Nicholas Stedman: ADB

 
  • ©2008, Nicholas Stedman

  • ©2008, Nicholas Stedman

  • ©2008, Nicholas Stedman


Artist Statement:


    ADB is a snake-like, modular robot designed for haptic interactions with people, writhing, wriggling, twisting, and squeezing in response to how it is held and touched. It can be used to explore intimate and emotional relationships with technology through direct physical contact. ADB adapts to and reciprocates the energy one puts into it through one’s body. When touched, it comes to life. When stroked, it seeks more of you. When harmed, it defends.

    ADB is composed of a series of identical modules that are connected by mechanical joints. Each module contains a servo motor, a variety of sensors, including capacitive touch sensors, a rotary encoder, and a current sensor to provide information about the relationship to a person’s body. The electronics are enclosed within plastic shells fabricated on 30 printers.

    For the past decade, Stedman has been designing and fabricating machines, combining ideas and techniques drawn from both visual arts and engineering. He relates closely to the practices of “Device Art” and “Making.” Much of his work involves writing software, designing mechanisms and electronic circuits, and working with materials, while at the same time exploring the social, environmental, economic, and civic impact of technologies-those he produces and those he employs.

    In particular, Stedman’s artwork pertains to embodied communication and social robotics. He makes robots that engage people in non-linguistic, haptic interactions. By eliminating symbolic communication such as language or even gesture, and focusing instead on direct bodily engagement, the objective is to stimulate sensations, and perhaps emotions, in human participants. The aesthetic experience is comprised of the tangible feelings which the machine produces through physical interaction, as well as the ideas and associations that are evoked through the unusual experience of engaging in a sensual relationship with an artificial entity.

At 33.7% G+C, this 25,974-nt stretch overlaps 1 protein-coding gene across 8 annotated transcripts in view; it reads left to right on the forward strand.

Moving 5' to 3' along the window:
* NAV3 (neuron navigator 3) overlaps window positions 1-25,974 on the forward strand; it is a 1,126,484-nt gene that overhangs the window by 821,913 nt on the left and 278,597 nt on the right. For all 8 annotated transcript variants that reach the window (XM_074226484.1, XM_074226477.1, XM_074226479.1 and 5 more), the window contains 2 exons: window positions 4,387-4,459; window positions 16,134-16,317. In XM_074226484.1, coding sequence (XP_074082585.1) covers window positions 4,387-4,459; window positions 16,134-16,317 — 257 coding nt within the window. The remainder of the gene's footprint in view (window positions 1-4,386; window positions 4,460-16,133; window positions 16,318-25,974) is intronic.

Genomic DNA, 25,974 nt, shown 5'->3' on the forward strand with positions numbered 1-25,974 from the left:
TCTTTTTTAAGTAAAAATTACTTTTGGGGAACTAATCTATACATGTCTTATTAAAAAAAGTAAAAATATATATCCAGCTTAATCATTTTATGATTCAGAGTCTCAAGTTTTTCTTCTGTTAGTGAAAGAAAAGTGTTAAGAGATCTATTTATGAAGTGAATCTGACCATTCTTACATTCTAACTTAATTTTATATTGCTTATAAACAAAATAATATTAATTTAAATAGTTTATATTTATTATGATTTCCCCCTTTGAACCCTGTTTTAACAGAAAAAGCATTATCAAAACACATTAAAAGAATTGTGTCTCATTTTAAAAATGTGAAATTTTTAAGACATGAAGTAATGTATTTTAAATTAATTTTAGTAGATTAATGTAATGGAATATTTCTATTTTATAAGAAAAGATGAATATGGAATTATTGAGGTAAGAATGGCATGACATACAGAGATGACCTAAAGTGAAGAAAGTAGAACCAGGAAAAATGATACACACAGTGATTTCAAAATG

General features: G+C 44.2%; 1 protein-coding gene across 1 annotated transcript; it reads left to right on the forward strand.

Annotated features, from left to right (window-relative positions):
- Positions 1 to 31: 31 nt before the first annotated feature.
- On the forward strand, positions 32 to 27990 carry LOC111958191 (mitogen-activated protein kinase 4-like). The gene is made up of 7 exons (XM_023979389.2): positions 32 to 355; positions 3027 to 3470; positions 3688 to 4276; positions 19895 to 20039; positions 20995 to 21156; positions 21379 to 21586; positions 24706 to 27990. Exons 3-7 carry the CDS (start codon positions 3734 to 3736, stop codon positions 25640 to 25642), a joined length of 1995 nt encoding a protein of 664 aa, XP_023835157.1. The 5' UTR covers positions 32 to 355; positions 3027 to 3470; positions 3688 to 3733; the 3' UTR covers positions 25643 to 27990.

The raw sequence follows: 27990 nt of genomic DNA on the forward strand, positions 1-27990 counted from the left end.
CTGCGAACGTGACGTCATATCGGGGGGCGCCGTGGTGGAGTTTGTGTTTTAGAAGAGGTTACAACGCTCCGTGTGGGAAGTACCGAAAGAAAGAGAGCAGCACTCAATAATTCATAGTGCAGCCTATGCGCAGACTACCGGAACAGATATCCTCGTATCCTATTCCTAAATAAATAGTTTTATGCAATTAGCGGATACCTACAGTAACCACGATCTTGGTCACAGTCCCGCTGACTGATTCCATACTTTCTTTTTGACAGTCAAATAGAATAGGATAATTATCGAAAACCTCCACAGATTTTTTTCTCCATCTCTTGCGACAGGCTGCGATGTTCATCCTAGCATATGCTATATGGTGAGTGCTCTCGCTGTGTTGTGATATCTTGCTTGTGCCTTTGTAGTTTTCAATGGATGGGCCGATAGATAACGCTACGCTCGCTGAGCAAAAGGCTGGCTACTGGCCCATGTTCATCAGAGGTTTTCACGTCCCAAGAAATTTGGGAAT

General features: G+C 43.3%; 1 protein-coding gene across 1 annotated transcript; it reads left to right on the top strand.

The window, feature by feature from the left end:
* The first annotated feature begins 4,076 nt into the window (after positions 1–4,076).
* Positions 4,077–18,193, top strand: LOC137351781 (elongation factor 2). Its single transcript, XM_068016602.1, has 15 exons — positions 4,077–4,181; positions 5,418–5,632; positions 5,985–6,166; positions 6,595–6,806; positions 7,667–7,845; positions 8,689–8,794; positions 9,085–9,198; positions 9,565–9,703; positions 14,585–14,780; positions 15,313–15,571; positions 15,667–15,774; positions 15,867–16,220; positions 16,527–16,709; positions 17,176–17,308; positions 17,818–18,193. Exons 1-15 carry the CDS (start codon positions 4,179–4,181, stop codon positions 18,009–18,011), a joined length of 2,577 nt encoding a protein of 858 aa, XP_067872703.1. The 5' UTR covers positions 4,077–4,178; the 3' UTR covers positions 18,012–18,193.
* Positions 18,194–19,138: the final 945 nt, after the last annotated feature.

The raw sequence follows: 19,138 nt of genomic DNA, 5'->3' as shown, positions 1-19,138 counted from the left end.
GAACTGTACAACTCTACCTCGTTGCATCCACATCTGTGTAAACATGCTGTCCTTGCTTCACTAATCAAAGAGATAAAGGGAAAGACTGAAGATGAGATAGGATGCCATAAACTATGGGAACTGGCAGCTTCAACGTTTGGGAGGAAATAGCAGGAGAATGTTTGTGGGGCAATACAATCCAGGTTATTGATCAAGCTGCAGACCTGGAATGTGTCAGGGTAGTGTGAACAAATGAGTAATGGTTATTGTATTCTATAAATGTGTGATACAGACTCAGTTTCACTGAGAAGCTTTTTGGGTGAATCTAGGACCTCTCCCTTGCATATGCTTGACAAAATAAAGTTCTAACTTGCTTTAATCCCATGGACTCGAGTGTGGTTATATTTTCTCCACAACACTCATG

The robots are composed of assemblies of haptic-expression modules which, like pixels, can be coordinated to render a representation, in this case through kinetic deformation against a person’s body. The modules are built from a variety of sensors, motors, and other electronic and mechanical components, all enclosed within CNC fabricated shells, which protect the technology and determine the outward appearance. A wide variety of control programs are possible with such architecture, and the modules are designed to be easily reprogrammed in order to support explorations in software. While Stedman is most interested in decentralized machine learning techniques (including genetic algorithms and artificial neural nets), the control software he uses is that which affords the desired behavior with some economy.